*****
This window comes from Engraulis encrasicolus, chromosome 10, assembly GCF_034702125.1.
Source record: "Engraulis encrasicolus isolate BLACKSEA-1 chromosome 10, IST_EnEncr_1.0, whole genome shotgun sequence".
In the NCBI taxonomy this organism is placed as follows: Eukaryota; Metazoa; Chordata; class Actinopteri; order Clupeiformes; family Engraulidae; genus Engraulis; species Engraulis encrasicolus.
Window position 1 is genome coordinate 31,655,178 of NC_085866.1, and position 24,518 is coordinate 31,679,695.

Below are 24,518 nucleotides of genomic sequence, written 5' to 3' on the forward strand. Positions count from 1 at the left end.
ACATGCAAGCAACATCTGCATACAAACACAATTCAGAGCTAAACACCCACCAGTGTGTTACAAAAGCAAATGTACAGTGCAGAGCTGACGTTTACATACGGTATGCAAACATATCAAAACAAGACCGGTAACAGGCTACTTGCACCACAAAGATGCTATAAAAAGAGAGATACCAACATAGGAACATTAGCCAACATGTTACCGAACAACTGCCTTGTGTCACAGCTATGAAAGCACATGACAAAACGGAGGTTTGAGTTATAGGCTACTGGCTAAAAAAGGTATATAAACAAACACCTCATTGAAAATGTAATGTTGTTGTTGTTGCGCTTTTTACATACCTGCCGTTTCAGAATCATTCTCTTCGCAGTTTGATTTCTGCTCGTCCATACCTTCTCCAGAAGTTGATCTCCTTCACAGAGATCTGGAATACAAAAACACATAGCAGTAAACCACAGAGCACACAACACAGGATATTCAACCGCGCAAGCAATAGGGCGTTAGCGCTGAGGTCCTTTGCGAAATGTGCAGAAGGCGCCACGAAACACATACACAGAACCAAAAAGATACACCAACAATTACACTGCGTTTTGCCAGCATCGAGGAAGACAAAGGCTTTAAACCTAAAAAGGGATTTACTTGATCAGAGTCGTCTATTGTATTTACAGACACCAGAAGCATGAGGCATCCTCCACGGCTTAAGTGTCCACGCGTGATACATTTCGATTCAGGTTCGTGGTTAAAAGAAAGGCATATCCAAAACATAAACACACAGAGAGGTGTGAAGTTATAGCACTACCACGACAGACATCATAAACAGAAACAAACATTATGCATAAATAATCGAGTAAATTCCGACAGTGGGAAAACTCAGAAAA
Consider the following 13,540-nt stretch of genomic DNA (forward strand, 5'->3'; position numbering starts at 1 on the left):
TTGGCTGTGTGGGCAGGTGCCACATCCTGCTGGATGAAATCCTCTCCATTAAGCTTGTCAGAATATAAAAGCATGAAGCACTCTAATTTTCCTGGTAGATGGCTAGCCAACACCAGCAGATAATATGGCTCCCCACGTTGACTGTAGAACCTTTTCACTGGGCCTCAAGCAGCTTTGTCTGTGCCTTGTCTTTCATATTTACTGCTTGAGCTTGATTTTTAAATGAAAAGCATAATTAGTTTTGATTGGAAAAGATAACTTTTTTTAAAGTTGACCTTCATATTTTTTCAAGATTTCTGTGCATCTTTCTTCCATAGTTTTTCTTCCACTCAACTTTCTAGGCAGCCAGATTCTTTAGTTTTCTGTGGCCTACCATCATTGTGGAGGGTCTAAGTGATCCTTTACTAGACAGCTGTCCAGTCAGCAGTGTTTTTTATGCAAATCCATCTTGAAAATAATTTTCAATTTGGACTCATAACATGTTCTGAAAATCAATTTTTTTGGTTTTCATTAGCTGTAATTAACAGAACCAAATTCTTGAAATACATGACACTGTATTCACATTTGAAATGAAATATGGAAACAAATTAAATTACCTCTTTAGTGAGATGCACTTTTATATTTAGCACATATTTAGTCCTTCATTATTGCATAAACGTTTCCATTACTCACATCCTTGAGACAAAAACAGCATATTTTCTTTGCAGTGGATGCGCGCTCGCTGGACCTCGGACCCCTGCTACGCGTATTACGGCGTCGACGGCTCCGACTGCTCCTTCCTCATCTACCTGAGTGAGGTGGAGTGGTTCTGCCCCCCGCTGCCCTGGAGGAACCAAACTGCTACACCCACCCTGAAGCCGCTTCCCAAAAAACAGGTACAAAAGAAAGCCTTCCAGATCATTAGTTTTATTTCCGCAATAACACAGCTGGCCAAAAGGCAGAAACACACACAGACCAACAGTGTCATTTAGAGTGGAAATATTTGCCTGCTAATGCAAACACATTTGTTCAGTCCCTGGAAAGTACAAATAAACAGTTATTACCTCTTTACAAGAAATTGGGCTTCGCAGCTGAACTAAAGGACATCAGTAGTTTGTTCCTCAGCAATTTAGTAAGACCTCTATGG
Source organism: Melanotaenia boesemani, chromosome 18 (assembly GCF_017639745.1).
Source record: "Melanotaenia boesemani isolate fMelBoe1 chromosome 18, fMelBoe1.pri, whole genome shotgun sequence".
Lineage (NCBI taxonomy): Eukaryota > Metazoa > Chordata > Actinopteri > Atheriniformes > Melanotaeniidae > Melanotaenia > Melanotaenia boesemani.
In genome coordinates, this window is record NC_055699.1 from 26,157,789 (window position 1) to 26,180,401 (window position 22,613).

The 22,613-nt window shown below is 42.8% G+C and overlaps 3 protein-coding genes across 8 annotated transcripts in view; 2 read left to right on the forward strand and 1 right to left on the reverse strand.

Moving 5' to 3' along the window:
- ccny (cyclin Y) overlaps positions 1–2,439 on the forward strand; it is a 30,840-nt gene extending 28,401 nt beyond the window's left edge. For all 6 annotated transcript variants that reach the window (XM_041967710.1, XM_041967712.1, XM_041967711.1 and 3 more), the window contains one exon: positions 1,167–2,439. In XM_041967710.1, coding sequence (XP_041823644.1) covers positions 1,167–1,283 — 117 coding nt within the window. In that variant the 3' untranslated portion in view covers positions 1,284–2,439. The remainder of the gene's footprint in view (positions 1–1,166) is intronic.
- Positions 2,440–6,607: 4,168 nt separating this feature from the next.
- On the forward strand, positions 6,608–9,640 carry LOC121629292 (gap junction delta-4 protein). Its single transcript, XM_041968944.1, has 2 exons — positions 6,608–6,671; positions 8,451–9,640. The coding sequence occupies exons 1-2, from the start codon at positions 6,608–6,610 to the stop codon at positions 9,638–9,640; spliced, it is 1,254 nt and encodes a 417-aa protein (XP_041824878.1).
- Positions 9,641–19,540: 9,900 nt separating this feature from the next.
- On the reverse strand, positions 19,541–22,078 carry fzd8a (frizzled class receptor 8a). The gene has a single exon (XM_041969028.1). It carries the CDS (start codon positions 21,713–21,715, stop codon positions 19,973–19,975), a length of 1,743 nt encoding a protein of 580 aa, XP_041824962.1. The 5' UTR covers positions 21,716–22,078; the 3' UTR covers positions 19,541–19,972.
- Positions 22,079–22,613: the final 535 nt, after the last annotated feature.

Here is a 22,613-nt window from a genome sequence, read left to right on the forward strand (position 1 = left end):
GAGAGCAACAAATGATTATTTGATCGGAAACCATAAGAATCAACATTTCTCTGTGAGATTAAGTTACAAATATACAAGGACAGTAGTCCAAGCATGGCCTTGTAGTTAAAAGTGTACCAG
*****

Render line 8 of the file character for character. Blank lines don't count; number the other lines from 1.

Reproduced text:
TTGGCTGTGTGGGCAGGTGCCACATCCTGCTGGATGAAATCCTCTCCATTAAGCTTGTCAGAATATAAAAGCATGAAGCACTCTAATTTTCCTGGTAGATGGCTAGCCAACACCAGCAGATAATATGGCTCCCCACGTTGACTGTAGAACCTTTTCACTGGGCCTCAAGCAGCTTTGTCTGTGCCTTGTCTTTCATATTTACTGCTTGAGCTTGATTTTTAAATGAAAAGCATAATTAGTTTTGATTGGAAAAGATAACTTTTTTTAAAGTTGACCTTCATATTTTTTCAAGATTTCTGTGCATCTTTCTTCCATAGTTTTTCTTCCACTCAACTTTCTAGGCAGCCAGATTCTTTAGTTTTCTGTGGCCTACCATCATTGTGGAGGGTCTAAGTGATCCTTTACTAGACAGCTGTCCAGTCAGCAGTGTTTTTTATGCAAATCCATCTTGAAAATAATTTTCAATTTGGACTCATAACATGTTCTGAAAATCAATTTTTTTGGTTTTCATTAGCTGTAATTAACAGAACCAAATTCTTGAAATACATGACACTGTATTCACATTTGAAATGAAATATGGAAACAAATTAAATTACCTCTTTAGTGAGATGCACTTTTATATTTAGCACATATTTAGTCCTTCATTATTGCATAAACGTTTCCATTACTCACATCCTTGAGACAAAAACAGCATATTTTCTTTGCAGTGGATGCGCGCTCGCTGGACCTCGGACCCCTGCTACGCGTATTACGGCGTCGACGGCTCCGACTGCTCCTTCCTCATCTACCTGAGTGAGGTGGAGTGGTTCTGCCCCCCGCTGCCCTGGAGGAACCAAACTGCTACACCCACCCTGAAGCCGCTTCCCAAAAAACAGGTACAAAAGAAAGCCTTCCAGATCATTAGTTTTATTTCCGCAATAACACAGCTGGCCAAAAGGCAGAAACACACACAGACCAACAGTGTCATTTAGAGTGGAAATATTTGCCTGCTAATGCAAACACATTTGTTCAGTCCCTGGAAAGTACAAATAAACAGTTATTACCTCTTTACAAGAAATTGGGCTTCGCAGCTGAACTAAAGGACATCAGTAGTTTGTTCCTCAGCAATTTAGTAAGACCTCTATGG